CSCI 2824 Lecture 29: Graph Theory (Basics)

In this lecture, we will study graphs and some very basic properties of graphs. We will conclude by studying the concept of Eulerian tours.

Directed Graphs

We have already encountered graphs before when we studied relations. We viewed graphs as ways of picturing relations over sets.

Definition: Directed Graphs

A directed graph G consists of a finite set of nodes (or vertices) V and a set of edges E subseteq V times V.

  • Each edge is a tuple (u,v) where u,v in V are vertices of the graph.

  • The set of edges E is a relation over V.

We draw a graph G by drawing circles to represent each of its vertices and arrows to represent edges. The edge (u,v) is represented by an arrow from u to v. The direction of the arrow points from u to v. The arrows have a direction and therefore the graph is a directed graph.


Take V={a,b,c,d} and E = {(a,b), (b,c), (a,c), (a,d), (d,b), (d,a), (d,c) }. Here is how we draw this graph:



Take V={hello, world, discrete, math} and E = {( hello, hello), (hello, world), (hello, discrete), (hello, math), (math, math), (math, hello), (math, world) }.


The edge (hello,hello) and the edge (math, math) are called self-loops, since they point from a vertex to itself.


In the study of graphs, will assume that any graph we look at does not have self loops. Most of the results discussed below applies to graphs without self-loops.

Why Study Graphs?

Graphs are useful in a variety of situations. Graph models are really common representations of networks (computer networks, social networks, protein networks,…). It is very useful to model a variety of entities as graphs and study their structure:

  • Eg., set of nodes = people on facebook and edges = friendship. Prof. Clauset's group at CU Boulder specializes on such graphs, among many others.

  • Eg., set of nodes = proteins and edges = protein-protein interactions. Our bioinformatics research group (Prof. Goldberg) looks at such interactions in graphs.

  • Eg., set of nodes = web pages and edges = links between pages.

Undirected Graphs

So far, we have studied directed graphs, which are just representations of relations over finite sets (assume that there are no self-loops). An undirected graph is a special kind of directed graph that occurs when the edge relation is symmetric.

Definition: Undirected Graphs

An undirected graph G is a set of vertices V along with a set of edges E subseteq V times V such that the relation E is symmetric:

  • Whenever the edge (u,v) exists in an undirected graph then so does the edge (v,u).

As a result, we draw an undirected graph by not drawing placing any arrows on the edges. Edges are simply straight-lines. Alternatively, we could have represented each edge by a double arrow, one in each direction or two sets of arrows. These are all equivalent.


Consider the undirected graph G: V={a,b,c,d} and E = {(a,b), (b,a), (b,c), (c,b), (a,c), (c,a),(a,d),(d,a), (d,b), (b,d), (d,c),(c,d) }. Verify that the relation represented by E is indeed symmetric. Here is how we draw this graph:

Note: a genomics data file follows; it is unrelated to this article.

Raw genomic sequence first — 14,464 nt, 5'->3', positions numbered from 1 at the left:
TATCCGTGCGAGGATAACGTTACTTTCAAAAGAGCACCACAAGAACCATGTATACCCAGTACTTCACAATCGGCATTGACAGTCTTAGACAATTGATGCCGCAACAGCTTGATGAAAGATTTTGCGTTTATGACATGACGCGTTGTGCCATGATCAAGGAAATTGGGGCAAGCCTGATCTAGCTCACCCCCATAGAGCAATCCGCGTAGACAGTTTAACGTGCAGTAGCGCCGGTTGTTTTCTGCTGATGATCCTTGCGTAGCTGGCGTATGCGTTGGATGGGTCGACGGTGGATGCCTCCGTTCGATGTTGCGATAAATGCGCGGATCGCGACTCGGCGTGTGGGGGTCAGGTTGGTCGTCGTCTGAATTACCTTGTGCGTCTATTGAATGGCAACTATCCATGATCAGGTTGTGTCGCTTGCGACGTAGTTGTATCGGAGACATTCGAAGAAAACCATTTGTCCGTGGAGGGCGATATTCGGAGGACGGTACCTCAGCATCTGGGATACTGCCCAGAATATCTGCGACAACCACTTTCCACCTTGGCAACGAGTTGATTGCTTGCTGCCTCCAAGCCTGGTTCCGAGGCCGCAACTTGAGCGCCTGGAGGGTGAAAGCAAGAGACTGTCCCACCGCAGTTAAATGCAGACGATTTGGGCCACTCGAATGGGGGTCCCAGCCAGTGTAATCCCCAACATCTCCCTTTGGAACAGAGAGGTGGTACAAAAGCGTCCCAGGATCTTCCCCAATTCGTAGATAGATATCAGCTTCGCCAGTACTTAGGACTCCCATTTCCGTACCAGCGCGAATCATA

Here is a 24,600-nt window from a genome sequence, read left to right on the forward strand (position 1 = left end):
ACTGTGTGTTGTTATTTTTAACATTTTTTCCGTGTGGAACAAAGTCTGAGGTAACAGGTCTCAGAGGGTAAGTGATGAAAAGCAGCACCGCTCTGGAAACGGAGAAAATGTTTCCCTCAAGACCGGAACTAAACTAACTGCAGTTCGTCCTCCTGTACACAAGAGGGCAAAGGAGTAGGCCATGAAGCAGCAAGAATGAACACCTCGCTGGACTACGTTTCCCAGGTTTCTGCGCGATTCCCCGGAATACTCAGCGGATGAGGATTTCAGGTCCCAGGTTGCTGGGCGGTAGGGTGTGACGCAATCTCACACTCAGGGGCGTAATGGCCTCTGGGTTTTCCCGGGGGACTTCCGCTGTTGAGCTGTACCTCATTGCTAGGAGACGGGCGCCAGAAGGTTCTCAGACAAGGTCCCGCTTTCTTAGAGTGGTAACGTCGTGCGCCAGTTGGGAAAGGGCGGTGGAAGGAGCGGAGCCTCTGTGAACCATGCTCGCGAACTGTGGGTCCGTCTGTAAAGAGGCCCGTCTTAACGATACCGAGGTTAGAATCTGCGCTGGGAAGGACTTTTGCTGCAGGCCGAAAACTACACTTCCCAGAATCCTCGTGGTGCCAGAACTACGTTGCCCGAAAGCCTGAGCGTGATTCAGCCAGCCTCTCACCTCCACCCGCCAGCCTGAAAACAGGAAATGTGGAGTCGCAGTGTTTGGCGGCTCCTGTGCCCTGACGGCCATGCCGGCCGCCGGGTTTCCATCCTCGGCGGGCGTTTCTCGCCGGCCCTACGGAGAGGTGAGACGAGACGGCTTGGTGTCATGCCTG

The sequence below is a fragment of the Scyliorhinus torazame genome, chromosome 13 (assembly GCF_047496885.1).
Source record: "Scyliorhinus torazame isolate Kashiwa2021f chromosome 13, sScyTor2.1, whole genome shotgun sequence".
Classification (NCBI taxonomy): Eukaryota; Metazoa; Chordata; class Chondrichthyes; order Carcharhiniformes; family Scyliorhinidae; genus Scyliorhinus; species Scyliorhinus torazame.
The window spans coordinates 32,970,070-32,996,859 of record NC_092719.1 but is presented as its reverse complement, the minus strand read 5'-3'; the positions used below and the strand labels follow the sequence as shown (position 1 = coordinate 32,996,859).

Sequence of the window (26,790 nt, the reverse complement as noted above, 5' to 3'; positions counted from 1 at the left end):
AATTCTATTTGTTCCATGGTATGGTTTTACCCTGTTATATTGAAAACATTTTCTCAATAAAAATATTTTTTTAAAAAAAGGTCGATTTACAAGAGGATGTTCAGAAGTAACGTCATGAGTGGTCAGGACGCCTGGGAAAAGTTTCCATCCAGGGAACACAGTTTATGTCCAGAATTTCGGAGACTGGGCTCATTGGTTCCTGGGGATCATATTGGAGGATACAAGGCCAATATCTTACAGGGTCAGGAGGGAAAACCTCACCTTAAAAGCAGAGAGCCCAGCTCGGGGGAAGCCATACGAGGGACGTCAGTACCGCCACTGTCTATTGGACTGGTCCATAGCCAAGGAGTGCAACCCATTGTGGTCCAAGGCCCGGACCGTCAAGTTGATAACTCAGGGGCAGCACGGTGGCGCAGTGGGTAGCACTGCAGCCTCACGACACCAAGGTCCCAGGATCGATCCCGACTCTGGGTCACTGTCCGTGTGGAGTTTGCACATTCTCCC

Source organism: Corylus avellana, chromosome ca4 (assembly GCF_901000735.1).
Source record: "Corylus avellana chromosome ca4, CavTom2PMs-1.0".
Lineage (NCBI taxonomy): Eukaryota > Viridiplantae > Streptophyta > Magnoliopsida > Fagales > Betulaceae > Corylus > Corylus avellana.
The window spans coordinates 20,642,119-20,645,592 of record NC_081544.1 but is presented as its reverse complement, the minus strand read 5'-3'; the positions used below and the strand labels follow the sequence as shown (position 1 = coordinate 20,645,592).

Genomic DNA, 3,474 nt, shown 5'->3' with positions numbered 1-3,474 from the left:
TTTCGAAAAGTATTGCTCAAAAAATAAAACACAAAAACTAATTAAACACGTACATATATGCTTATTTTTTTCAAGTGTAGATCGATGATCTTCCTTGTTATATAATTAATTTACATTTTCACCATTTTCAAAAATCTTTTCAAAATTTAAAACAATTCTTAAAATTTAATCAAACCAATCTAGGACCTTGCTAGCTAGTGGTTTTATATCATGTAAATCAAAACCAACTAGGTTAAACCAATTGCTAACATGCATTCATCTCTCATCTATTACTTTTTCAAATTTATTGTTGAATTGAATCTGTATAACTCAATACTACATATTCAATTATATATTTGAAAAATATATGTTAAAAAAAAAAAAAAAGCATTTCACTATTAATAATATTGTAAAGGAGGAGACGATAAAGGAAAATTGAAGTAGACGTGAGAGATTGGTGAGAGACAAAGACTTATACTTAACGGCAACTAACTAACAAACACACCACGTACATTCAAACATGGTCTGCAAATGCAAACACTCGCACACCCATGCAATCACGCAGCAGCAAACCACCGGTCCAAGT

Take V={hello, world, discrete, math} and E = { (hello, world), (world,hello), (hello, discrete), (discrete, hello), (hello, math), (math,hello), (math, world), (world,math) }.


Once again, this graph has self loops. But we will silently assume, henceforth, that there are no self-loops.

Representing Graphs

There are two ways of representing a graph inside a computer: adjacency list or a adjacency matrix. You should already be aware of adjacency list and matrix representations of graphs from your data-structures class (please email me if you are not). We will not go into these concepts here.

Degrees and Degree Sequences

In/Out Degree

Let G be a directed graph with vertex set V and edge set E.

The set of incoming edges of a vertex v are all those edges whose arrows point into v:

 mbox{incoming}(v) = { (u,v) | (u,v) in E } ,.


In-Degree For any vertex v in V, the in-degree of v is the number of incoming edges into v.

Similarly, we can define outgoing edges for a given vertex v:

 mbox{outgoing}(x) = { (x,y) | (x,y) in E } ,.


For any vertex v in V, the out-degree of v is the number of outgoing edges out of v.

Note For a undirected graph, the set of incoming edges is the same as the set of out-going edges for any vertex


The degree of a vertex v in an undirected graph is the number of (we can say either incoming or outgoing) edges that are incident on v.

Note that the concepts of in-degree and out-degree coincide with that of degree for an undirected graph.

Degree Sequences

Let us take an undirected graph G without any self-loops. Going through the vertices of the graph, we simply list the degree of each vertex to obtain a sequence of numbers. Let us call it the degree sequence of a graph. The degree sequence is simply a list of numbers, often sorted.


Consider the undirected graph G: V={a,b,c,d} and E = {(a,b), (b,a), (b,c), (c,b), (a,c), (c,a),(a,d),(d,a), (d,b), (b,d), (d,c),(c,d) }.

Node Degree
a 3
b 3
c 3
d 3

The degree sequence is 3,3,3,3.


Here is a graph with degree sequence 1,2,2,3.



Can you construct a graph with a degree sequence 0,1,1?

It needs to have three vertices a,b,c and a single edge between b and c and no edges to a.

 textcircled{a} quad textcircled{b} - textcircled{c}

Properties of Degree Sequences

Given a undirected graph G without self-loops, what can we say about its degree sequence?


Can there be an undirected graph (no self-loops allowed) with degree sequence 1,2,3,4,5?


There can be no such graph.

Let us try to construct such a graph. How many nodes does it need to have? from the degree sequence, we know that it has 5 nodes. Now note that there must be a node with degree 5 according to the given degree sequence. However, every node can have between 0 and 4 edges.

Sum of Degree Sequence

For an undirected graph G without self-loops, the sum of all the numbers in its degree sequence is exactly twice the number of edges.

In other words, let V = {v_1,ldots,v_n} be the vertex set of an undirected graphs with no self-loops and E be the edge set. Let us write the degree of a node v_i as mathsf{degree}(v_i). We conclude that